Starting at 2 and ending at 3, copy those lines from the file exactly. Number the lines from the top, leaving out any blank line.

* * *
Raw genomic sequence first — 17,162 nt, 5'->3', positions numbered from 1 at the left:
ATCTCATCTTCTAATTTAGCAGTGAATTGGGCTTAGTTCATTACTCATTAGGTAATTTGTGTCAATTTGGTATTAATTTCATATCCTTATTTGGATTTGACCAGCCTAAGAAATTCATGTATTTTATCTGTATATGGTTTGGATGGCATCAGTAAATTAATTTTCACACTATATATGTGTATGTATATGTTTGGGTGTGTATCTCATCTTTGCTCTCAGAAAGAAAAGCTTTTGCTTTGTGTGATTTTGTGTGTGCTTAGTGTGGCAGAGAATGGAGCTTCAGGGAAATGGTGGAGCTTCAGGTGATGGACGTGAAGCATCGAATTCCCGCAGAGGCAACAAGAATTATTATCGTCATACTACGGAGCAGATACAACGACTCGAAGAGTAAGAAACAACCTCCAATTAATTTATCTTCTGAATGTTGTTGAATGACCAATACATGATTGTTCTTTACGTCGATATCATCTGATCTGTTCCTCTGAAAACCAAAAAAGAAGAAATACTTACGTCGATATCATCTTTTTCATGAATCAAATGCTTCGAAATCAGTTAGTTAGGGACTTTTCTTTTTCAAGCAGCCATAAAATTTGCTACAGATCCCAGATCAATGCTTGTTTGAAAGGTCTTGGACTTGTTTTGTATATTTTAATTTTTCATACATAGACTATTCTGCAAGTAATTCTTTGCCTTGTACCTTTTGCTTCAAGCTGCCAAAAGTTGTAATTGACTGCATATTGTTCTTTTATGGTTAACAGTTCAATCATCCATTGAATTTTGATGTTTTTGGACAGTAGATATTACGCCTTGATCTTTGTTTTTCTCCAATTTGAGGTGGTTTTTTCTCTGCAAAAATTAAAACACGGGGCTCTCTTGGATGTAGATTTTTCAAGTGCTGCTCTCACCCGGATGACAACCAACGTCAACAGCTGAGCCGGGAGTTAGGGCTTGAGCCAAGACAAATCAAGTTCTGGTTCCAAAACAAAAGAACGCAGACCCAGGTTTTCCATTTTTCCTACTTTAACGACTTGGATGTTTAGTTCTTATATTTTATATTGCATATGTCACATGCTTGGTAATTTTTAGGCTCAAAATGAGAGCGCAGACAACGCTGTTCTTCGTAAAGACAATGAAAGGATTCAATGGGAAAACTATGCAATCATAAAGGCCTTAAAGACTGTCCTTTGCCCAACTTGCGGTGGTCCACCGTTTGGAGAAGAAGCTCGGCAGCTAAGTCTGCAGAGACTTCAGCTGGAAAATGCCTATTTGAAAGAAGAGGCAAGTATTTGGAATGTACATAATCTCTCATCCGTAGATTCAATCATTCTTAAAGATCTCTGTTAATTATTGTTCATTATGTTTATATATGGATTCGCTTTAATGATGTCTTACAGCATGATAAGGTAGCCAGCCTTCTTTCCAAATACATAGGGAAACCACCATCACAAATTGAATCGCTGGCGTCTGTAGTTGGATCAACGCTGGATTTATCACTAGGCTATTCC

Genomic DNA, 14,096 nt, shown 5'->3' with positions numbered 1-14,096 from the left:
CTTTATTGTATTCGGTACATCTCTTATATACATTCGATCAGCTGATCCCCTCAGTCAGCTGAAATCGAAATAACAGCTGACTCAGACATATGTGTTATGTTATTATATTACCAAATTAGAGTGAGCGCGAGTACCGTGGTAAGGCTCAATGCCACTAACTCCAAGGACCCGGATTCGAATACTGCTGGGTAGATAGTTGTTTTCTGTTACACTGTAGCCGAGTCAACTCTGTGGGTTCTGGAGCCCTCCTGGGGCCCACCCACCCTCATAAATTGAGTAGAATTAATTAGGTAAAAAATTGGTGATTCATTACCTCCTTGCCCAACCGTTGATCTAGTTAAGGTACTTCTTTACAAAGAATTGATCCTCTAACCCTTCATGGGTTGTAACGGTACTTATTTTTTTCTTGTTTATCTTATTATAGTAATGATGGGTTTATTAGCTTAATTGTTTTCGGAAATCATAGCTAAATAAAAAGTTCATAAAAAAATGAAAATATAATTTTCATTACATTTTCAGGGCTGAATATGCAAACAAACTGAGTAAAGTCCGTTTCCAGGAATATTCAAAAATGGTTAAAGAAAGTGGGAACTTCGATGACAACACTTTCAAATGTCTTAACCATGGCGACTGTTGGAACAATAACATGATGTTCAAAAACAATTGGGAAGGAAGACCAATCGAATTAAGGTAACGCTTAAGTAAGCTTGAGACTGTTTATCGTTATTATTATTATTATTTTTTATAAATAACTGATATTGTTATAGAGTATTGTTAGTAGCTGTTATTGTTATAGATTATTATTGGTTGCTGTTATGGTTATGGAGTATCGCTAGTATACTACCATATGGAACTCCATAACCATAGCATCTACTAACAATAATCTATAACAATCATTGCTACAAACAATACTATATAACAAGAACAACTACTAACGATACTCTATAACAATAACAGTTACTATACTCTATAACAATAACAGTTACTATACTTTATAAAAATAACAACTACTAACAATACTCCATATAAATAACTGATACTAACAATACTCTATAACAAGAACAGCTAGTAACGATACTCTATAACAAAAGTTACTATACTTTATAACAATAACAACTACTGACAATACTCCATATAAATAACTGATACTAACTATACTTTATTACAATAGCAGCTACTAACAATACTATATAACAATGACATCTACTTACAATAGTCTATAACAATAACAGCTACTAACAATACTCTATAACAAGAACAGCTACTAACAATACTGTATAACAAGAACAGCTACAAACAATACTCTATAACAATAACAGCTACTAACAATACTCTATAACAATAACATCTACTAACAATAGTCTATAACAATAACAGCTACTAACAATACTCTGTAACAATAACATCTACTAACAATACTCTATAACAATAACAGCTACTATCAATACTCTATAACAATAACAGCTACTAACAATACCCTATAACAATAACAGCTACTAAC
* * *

ATCTCATCTTCTAATTTAGCAGTGAATTGGGCTTAGTTCATTACTCATTAGGTAATTTGTGTCAATTTGGTATTAATTTCATATCCTTATTTGGATTTGACCAGCCTAAGAAATTCATGTATTTTATCTGTATATGGTTTGGATGGCATCAGTAAATTAATTTTCACACTATATATGTGTATGTATATGTTTGGGTGTGTATCTCATCTTTGCTCTCAGAAAGAAAAGCTTTTGCTTTGTGTGATTTTGTGTGTGCTTAGTGTGGCAGAGAATGGAGCTTCAGGGAAATGGTGGAGCTTCAGGTGATGGACGTGAAGCATCGAATTCCCGCAGAGGCAACAAGAATTATTATCGTCATACTACGGAGCAGATACAACGACTCGAAGAGTAAGAAACAACCTCCAATTAATTTATCTTCTGAATGTTGTTGAATGACCAATACATGATTGTTCTTTACGTCGATATCATCTGATCTGTTCCTCTGAAAACCAAAAAAGAAGAAATACTTACGTCGATATCATCTTTTTCATGAATCAAATGCTTCGAAATCAGTTAGTTAGGGACTTTTCTTTTTCAAGCAGCCATAAAATTTGCTACAGATCCCAGATCAATGCTTGTTTGAAAGGTCTTGGACTTGTTTTGTATATTTTAATTTTTCATACATAGACTATTCTGCAAGTAATTCTTTGCCTTGTACCTTTTGCTTCAAGCTGCCAAAAGTTGTAATTGACTGCATATTGTTCTTTTATGGTTAACAGTTCAATCATCCATTGAATTTTGATGTTTTTGGACAGTAGATATTACGCCTTGATCTTTGTTTTTCTCCAATTTGAGGTGGTTTTTTCTCTGCAAAAATTAAAACACGGGGCTCTCTTGGATGTAGATTTTTCAAGTGCTGCTCTCACCCGGATGACAACCAACGTCAACAGCTGAGCCGGGAGTTAGGGCTTGAGCCAAGACAAATCAAGTTCTGGTTCCAAAACAAAAGAACGCAGACCCAGGTTTTCCATTTTTCCTACTTTAACGACTTGGATGTTTAGTTCTTATATTTTATATTGCATATGTCACATGCTTGGTAATTTTTAGGCTCAAAATGAGAGCGCAGACAACGCTGTTCTTCGTAAAGACAATGAAAGGATTCAATGGGAAAACTATGCAATCATAAAGGCCTTAAAGACTGTCCTTTGCCCAACTTGCGGTGGTCCACCGTTTGGAGAAGAAGCTCGGCAGCTAAGTCTGCAGAGACTTCAGCTGGAAAATGCCTATTTGAAAGAAGAGGCAAGTATTTGGAATGTACATAATCTCTCATCCGTAGATTCAATCATTCTTAAAGATCTCTGTTAATTATTGTTCATTATGTTTATATATGGATTCGCTTTAATGATGTCTTACAGCATGATAAGGTAGCCAGCCTTCTTTCCAAATACATAGGGAAACCACCATCACAAATTGAATCGCTGGCGTCTGTAGTTGGATCAACGCTGGATTTATCACTAGGCTATTCC

Genomic DNA, 14,096 nt, shown 5'->3' with positions numbered 1-14,096 from the left: